Facing the holidays can be a challenge under the best circumstances, but the transient aspect of Southwest Florida compounds the isolation many of us feel during a season focused largely on family. Grieving a loved one deepens feelings of separation and loneliness.

How do you handle paradise lost? Allow yourself to experience the full-range of emotions, from the joy of the season to the despair of loss. Feeling is where healing begins.

Let loved ones know which traditions you plan to keep and which are too painful, at least for now, so they know how to support you.

Incorporate your loved one into celebrations. Share a favorite memory, continue her traditions, toast him at dinner – whatever works for you.

Share with loved ones how they can support you through this time of year. Do you need help preparing Thanksgiving dinner, sorting holiday cards, lighting the Menorah, taking down Christmas décor? Be honest with yourself and those who care for and about you.

Avoid isolating. Make a point to enjoy dinner, coffee, movies or shopping with people who love and support you. Be honest about what’s too much and bold enough to ask others out. If you don’t know where to begin, start with your place of worship, a club or civic organization like Collier Senior Center—Golden Gate.

Consider helping others. Adopt-a-family, donate in memory of your loved one, babysit for a neighbor, teach someone your favorite holiday recipe, join UPSLIDE our mental wellness-friendship connection group. In giving, we’re also receiving…moments away from grief and isolation.

Create a new tradition. Do you know others who are “solo” this holiday season? Celebrate together! Plan Friendsgiving, a movie night, cookie exchange, brunch or potluck dinner. It can be as elaborate or simple as you decide, it’s about enjoying each other’s company.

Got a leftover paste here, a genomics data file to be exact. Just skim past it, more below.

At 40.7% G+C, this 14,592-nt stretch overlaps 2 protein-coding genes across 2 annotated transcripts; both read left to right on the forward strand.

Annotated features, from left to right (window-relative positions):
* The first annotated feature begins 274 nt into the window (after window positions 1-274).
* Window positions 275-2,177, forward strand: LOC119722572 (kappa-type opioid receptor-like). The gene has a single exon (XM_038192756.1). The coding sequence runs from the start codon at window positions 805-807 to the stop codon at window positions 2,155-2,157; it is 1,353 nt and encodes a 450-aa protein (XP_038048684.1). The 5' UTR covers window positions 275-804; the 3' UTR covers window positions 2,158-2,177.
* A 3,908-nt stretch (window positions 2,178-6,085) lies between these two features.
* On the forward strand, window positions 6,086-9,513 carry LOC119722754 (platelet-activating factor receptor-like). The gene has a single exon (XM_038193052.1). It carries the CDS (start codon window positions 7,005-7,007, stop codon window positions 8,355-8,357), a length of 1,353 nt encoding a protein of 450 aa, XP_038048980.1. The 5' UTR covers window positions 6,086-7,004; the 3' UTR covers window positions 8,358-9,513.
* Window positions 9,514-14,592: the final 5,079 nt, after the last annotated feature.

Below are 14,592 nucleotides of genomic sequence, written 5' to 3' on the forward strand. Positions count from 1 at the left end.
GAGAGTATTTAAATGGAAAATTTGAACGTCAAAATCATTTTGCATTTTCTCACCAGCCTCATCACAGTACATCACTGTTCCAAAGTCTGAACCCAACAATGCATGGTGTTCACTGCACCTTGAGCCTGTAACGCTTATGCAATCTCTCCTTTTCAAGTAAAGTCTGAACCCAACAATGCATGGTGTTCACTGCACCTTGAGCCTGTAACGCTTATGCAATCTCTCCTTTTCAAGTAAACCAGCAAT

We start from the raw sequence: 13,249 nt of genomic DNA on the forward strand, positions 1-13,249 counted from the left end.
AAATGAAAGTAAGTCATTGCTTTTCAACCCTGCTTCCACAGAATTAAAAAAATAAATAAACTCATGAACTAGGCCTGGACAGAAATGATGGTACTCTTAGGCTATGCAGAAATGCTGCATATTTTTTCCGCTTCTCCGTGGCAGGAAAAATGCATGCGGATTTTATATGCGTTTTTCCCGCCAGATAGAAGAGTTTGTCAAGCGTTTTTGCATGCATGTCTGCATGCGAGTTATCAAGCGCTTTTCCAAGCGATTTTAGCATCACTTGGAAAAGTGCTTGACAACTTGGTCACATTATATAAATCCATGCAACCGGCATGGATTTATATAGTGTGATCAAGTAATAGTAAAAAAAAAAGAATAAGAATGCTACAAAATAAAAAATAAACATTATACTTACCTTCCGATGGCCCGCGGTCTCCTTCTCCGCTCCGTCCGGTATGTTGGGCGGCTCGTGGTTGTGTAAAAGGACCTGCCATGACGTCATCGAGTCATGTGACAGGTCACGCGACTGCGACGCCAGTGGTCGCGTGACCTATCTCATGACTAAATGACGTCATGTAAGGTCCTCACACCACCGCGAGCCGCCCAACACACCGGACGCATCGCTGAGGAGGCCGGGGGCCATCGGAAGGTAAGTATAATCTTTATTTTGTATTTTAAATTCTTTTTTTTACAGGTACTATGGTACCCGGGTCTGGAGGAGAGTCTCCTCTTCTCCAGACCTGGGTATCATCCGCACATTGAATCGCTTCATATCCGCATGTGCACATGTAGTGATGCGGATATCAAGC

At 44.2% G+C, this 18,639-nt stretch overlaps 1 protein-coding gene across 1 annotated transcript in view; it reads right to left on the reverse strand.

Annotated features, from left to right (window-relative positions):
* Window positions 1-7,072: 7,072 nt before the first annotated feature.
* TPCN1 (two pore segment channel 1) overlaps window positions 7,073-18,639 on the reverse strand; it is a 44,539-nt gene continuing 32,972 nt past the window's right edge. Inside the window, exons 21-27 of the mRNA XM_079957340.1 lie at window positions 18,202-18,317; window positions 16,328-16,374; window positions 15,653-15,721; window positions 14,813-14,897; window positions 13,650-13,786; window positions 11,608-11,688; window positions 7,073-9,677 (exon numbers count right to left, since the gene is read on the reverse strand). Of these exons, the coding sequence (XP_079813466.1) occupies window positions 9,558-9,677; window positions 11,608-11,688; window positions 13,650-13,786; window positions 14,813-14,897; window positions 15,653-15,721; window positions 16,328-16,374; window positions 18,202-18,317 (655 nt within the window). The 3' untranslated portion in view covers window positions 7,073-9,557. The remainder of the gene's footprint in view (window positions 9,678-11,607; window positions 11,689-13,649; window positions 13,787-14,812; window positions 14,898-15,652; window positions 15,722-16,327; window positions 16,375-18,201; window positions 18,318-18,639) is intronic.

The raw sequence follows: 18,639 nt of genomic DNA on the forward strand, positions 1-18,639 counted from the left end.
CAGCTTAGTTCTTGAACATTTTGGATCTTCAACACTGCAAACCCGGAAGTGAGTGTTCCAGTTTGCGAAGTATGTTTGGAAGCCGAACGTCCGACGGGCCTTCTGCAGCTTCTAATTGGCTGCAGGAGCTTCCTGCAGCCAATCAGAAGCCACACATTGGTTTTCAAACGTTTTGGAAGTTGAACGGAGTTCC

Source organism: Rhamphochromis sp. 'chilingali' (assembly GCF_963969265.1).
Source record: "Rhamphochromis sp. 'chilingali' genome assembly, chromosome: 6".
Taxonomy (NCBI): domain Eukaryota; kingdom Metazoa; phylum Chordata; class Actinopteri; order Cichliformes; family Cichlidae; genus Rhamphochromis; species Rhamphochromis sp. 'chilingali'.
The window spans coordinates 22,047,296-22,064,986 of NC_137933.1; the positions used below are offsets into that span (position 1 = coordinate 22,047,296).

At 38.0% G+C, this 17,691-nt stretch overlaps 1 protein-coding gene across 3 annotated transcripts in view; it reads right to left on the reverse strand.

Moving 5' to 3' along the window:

Stay active. Nature walks are restorative and visiting with others strolling can reduce loneliness. Even gentle exercise boosts the feel-good hormones (endorphins) that relieve depression and anxiety.

Allott a specific amount of time each day or week to grieve. Cry, yell, be still. Allow whatever comes up. Grief is a process; there is no right or wrong way to move through it.

Reach-out to loved ones. Whether surrounded by family or celebrating solo, take time to call, text, email and/or message family and friends. Bridging the gap breaks that wall of isolation. I know one woman who’s mastered self-care by messaging friends before the holidays reminding them that she’s alone and will be reaching-out on the hard days. (In turn, family, friends, caregivers and neighbors can give the gift of their presence this season by checking-in regularly with the older adults in their lives).

Visit Collier Senior Center-Golden Gate, open 9 a.m. to 5 p.m., Monday through Friday, at 4898 Coronado Parkway, and join our family!

Membership is free and our dedicated staff and volunteers are here to support you and your caregivers, offering a coffee bar, hot lunch, classes and lectures, monthly birthday parties, holiday celebrations, dance and exercise classes, art and craft classes, cards and games, support groups and other life-enhancing offerings designed specifically for seniors. For more information, please visit www.CollierSeniorCenter.org, or call 239.252.4534.

Let’s take time this season to support each other and make new memories along the way.

Esther Lully, MSLS
Senior Center Director
Collier Senior Center—Golden Gate